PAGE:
Whilst we may be concerned about the amount of actual sugar we eat, many people are unaware of the effect of starchy foods on their blood sugar levels. Carbohydrates break down into the same glucose in the bloodstream as pure sugar – and your body doesn’t know, or care, whether you ate a bowl of pasta, a Cadbury’s creme egg, or a slice of Aunt Mildred’s victoria sponge, it’s all the same once it is broken down.

I have written about sugar before, which you can read more about here, but basically there are 3 types of sugar that our bodies have to deal with on a regular basis:

  • Natural sugar from fruit and honey
  • Glucose metabolism from carbohydrates
  • Added sugars in processed foods

Eating a high carbohydrate diet, including lots of fruit, honey and starchy vegetables and consuming a large intake of added sugars in processed foods can have an extremely detrimental effect on your health. And, of course, there is also sugar found in foods such as milk (lactose), which can also add to your overall consumption. And, whilst not directly causing diabetes, sugar is a highly contributory factor, so the more you can cut down on your intake, the better results for your overall health.


But just how easy is it to do in reality?

Sugar is actually a highly addictive substance, releasing the brain chemical dopamine when you ingest it, making you feel great, but for a short period of time only. This is the same mechanism by which drugs such as cocaine and heroin create addicts. And the more sugar you eat, the more addicted you are likely to become. The dopamine high doesn’t last long, in fact by the time you have taken your last bite the effects are already beginning to fade, creating the feeling of withdrawal. This is how you can often end up eating “just one more” biscuit, chocolate or another slice of Aunt Mildred’s cake. Your hunger and satiety hormones are effectively “switched off” and the brain is no longer responding to commands that should help you to stop eating these foods, even though you are full. And the more sugar you eat, the more your body will crave. This is why it is so hard to really beat those sugar cravings because, in reality, even a small piece of something sweet will trigger your brain into wanting more.

Even on a low carb diet people often eat “healthified” desserts, and although these foods are made with healthy full fat products such as cream cheese, avocados or coconut milk they still tantalise the tastebuds because they are usually sweetened with a natural sweetener such as stevia, which can also promote cravings. It is only when you truly go completely without any sweet taste that your cravings will eventually subside.

So just how addicted are YOU? Take the quiz below to find out whether your relationship with sugar is a healthy one or not…

Answer yes or no to the following questions:

  • Do you eat sugary/starchy/sweet foods every day?
  • Do you regularly consume smoothies and juices made with fruit?
  • Do you eat these foods more than you wish to?
  • Have you tried to cut down or quit these foods but are unable to?
  • Do you have a craving or a strong desire for these foods?
  • Do you often find yourself unable to concentrate until you have satisfied your cravings?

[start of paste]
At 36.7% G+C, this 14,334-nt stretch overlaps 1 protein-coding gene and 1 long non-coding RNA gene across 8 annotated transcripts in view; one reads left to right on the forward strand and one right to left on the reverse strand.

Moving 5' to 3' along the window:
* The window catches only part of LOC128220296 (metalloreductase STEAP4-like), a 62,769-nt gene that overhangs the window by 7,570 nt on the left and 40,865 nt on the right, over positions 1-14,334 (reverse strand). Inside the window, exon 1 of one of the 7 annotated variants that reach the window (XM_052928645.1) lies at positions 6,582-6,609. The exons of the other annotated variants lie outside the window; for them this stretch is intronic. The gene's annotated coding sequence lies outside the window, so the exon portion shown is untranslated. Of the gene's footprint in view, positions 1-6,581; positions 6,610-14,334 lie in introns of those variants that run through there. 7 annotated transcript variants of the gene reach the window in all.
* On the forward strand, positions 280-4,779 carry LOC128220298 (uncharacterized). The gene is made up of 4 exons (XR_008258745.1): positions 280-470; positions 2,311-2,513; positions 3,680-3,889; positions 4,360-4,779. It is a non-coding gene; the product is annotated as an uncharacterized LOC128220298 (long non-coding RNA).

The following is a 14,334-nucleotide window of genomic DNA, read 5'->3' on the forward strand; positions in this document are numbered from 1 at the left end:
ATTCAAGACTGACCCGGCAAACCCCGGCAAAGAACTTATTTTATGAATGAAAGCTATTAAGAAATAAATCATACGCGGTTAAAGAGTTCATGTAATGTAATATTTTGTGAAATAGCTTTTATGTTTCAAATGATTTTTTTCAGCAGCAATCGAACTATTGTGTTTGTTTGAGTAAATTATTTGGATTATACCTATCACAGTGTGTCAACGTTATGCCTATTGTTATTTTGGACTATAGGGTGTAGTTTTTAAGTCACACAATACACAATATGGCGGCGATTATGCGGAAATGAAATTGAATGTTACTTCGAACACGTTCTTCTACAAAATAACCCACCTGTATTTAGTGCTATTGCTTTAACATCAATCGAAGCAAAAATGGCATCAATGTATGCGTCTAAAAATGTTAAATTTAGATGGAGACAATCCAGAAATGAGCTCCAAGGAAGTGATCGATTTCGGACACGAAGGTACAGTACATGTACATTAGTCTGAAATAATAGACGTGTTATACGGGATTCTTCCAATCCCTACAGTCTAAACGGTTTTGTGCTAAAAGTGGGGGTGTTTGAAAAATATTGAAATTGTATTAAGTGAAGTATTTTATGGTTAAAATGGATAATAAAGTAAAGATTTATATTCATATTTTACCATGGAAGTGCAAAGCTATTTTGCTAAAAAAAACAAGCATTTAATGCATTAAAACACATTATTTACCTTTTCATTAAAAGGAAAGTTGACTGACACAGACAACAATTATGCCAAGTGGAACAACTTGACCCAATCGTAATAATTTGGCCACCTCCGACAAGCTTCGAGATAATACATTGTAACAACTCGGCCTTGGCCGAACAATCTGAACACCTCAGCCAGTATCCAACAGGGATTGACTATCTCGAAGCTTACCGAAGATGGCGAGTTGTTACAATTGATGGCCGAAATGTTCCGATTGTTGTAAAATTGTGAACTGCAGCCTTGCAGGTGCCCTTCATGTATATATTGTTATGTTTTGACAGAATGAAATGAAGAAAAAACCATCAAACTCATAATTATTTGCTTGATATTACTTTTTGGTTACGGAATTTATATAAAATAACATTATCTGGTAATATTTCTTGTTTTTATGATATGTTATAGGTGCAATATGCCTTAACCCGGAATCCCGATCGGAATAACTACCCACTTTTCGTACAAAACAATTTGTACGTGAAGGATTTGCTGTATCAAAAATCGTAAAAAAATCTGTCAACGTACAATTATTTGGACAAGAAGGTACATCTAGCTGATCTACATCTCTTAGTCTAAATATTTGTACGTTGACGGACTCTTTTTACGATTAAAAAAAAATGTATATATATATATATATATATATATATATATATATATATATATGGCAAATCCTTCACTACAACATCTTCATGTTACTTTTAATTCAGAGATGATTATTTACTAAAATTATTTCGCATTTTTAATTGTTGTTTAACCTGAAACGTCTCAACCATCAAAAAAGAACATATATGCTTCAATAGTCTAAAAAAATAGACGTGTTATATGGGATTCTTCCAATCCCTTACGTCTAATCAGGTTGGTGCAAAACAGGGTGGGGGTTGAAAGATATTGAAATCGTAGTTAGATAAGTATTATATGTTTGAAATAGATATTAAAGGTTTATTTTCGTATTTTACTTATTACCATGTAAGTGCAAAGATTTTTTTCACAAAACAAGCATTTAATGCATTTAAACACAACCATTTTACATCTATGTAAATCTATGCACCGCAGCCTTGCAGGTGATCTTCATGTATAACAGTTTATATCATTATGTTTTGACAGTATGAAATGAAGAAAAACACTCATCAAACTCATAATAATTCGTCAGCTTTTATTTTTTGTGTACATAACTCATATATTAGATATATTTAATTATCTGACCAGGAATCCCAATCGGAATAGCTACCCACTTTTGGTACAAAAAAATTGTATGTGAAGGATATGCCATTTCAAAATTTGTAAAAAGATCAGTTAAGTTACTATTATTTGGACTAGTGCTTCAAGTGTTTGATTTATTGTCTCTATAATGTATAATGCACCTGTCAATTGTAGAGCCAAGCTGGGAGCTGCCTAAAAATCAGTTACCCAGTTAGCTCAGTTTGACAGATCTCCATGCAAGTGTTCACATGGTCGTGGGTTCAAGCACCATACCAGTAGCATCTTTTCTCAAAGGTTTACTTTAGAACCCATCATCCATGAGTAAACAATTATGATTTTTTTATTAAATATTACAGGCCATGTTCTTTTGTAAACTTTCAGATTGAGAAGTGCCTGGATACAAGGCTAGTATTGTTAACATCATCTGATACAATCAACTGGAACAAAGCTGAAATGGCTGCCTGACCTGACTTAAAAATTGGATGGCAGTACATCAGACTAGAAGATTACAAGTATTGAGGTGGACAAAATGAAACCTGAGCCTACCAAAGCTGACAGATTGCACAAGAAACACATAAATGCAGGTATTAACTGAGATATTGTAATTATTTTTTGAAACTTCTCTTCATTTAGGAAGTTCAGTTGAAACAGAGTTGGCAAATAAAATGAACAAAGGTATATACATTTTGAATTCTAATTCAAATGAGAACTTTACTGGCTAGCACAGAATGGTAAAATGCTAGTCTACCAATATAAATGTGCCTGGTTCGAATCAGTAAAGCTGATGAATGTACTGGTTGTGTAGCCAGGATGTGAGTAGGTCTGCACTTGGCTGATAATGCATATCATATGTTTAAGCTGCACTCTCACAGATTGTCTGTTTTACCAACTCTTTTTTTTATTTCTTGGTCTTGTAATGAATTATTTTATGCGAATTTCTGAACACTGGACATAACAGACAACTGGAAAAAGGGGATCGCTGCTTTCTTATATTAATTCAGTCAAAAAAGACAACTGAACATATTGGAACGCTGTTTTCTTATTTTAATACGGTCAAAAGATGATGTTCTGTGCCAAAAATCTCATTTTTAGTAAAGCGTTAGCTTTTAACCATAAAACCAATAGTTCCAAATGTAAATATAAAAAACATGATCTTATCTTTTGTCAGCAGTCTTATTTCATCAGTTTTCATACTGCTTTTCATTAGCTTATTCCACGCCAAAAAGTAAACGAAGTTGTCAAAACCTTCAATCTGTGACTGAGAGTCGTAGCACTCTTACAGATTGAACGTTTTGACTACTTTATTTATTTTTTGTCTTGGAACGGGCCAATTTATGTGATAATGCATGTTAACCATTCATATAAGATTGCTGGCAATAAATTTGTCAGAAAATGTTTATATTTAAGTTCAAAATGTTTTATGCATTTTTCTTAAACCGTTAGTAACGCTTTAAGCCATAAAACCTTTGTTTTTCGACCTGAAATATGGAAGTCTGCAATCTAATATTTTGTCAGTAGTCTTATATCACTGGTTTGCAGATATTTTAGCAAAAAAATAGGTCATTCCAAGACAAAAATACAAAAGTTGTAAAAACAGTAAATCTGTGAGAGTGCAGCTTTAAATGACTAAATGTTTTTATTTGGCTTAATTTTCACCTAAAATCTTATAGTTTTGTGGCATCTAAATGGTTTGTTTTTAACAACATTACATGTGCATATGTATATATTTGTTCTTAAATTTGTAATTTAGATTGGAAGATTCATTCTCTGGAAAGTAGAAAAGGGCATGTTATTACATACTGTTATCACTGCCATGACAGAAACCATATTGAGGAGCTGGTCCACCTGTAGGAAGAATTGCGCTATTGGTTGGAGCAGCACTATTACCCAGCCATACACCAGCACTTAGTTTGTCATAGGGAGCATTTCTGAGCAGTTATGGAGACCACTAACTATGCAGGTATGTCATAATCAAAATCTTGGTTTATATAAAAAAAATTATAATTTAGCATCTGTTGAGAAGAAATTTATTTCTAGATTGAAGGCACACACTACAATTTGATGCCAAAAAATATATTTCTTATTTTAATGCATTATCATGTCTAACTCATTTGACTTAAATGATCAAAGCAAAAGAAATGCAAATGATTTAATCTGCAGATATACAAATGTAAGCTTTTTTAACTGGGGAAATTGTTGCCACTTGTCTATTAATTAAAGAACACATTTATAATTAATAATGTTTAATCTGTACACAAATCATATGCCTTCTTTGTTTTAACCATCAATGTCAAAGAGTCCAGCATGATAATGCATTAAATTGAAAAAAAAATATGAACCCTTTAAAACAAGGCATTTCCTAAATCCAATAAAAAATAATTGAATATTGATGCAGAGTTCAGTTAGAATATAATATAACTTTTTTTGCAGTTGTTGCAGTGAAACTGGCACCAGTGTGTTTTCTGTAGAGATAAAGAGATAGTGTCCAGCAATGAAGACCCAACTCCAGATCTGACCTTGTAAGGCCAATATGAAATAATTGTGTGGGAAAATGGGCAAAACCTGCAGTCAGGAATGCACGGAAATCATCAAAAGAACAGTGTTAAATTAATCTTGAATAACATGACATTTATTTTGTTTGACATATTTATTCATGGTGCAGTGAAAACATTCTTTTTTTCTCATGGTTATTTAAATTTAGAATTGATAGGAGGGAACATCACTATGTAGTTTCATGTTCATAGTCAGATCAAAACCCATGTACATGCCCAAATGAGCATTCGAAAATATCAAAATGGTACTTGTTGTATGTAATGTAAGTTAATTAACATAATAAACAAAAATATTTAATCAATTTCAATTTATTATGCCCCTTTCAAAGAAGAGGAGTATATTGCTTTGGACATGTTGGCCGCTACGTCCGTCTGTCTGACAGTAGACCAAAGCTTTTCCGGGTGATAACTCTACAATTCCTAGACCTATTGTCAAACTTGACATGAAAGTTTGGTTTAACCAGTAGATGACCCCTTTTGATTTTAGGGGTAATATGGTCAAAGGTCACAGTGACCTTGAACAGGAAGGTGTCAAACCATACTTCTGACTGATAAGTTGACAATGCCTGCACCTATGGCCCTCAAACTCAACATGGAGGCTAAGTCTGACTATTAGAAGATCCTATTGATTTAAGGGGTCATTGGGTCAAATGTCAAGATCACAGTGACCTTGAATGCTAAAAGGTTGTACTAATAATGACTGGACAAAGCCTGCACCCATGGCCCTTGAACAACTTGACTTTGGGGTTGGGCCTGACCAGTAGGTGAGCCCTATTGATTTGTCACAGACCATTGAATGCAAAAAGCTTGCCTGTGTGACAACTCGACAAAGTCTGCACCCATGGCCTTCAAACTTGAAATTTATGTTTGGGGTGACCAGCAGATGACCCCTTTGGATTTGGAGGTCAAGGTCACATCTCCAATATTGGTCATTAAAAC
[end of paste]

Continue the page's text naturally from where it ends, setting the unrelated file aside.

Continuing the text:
• Do your cravings subside when you have eaten these foods?
  • Do your cravings intensify when the food isn’t available?
  • Do you go out of your way to make sure you have access to these foods?
  • Do you continually eat these foods despite the negative impact they may cause you socially, mentally, physically or emotionally?
  • Do you ever eat these foods in secret?
  • Do you find yourself abstaining from, or reducing, social interactions or recreational activities due to the lure of these foods?
  • Do you often eat a dessert, even though you are not actually hungry?
  • Do you feel you “need” something sweet after your main meal?
  • Do you eat sugary foods when you are feeling stressed or upset?
  • Do you tell yourself you will just have a small portion, and then find you have eaten the whole thing?
  • Do you find it difficult to stick to just one helping?
  • Do you find it difficult to stop once you have started eating these foods?
  • Do you find yourself regularly eating these foods in potentially hazardous situations such as driving?
  • Has your need for these foods increased in order to achieve the same desired effect?
  • Do you feel guilty whenever you have “indulged” in these foods?
  • Do you “punish” yourself for having eaten these foods?


Zero YES answers: you do not have an issue with sugar addiction.

Two or less YES answers: you are mildly addicted.

Three or more YES answers: you likely have a strong addictive type behaviour issue with sugar.

So what next? If you have discovered an addictive behaviour with sugar then it’s time to take control and start to lower your intake. Start with reducing your consumption of processed foods, making sure to read labels and find out how much added sugar is in each product. Better still, try and eat only foods that do not come in a package! Eating real, whole foods will naturally reduce your intake of sugar and eating whole fruit instead of smoothies or juice will ensure a lower amount overall plus the fibre to help slow down the metabolisation in the body.

If you would like help to reduce your sugar consumption please schedule a consultation with me here, and together we can achieve success!